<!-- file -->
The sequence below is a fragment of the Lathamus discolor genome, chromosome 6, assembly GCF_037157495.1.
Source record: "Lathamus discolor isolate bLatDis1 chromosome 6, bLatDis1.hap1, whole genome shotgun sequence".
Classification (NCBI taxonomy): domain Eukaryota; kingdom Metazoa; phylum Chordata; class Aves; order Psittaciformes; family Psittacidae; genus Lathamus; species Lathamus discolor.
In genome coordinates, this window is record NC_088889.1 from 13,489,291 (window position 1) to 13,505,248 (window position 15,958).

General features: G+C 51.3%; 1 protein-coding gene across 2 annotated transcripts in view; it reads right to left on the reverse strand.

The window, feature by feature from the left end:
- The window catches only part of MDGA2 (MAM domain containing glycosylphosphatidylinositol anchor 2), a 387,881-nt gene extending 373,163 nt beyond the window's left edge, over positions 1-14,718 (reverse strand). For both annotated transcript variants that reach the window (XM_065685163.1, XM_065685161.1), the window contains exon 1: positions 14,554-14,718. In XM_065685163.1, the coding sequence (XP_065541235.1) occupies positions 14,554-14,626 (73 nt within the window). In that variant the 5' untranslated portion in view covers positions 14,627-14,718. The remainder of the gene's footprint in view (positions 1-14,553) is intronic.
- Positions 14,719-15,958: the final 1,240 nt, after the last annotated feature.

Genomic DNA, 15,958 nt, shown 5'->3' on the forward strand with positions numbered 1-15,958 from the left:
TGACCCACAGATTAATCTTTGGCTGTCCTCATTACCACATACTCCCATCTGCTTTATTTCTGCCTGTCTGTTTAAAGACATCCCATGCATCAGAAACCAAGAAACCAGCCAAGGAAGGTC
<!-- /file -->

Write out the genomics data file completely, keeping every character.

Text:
The sequence below is a fragment of the Lathamus discolor genome, chromosome 6, assembly GCF_037157495.1.
Source record: "Lathamus discolor isolate bLatDis1 chromosome 6, bLatDis1.hap1, whole genome shotgun sequence".
Classification (NCBI taxonomy): domain Eukaryota; kingdom Metazoa; phylum Chordata; class Aves; order Psittaciformes; family Psittacidae; genus Lathamus; species Lathamus discolor.
In genome coordinates, this window is record NC_088889.1 from 13,489,291 (window position 1) to 13,505,248 (window position 15,958).

General features: G+C 51.3%; 1 protein-coding gene across 2 annotated transcripts in view; it reads right to left on the reverse strand.

The window, feature by feature from the left end:
- The window catches only part of MDGA2 (MAM domain containing glycosylphosphatidylinositol anchor 2), a 387,881-nt gene extending 373,163 nt beyond the window's left edge, over positions 1-14,718 (reverse strand). For both annotated transcript variants that reach the window (XM_065685163.1, XM_065685161.1), the window contains exon 1: positions 14,554-14,718. In XM_065685163.1, the coding sequence (XP_065541235.1) occupies positions 14,554-14,626 (73 nt within the window). In that variant the 5' untranslated portion in view covers positions 14,627-14,718. The remainder of the gene's footprint in view (positions 1-14,553) is intronic.
- Positions 14,719-15,958: the final 1,240 nt, after the last annotated feature.

Genomic DNA, 15,958 nt, shown 5'->3' on the forward strand with positions numbered 1-15,958 from the left:
TGACCCACAGATTAATCTTTGGCTGTCCTCATTACCACATACTCCCATCTGCTTTATTTCTGCCTGTCTGTTTAAAGACATCCCATGCATCAGAAACCAAGAAACCAGCCAAGGAAGGTC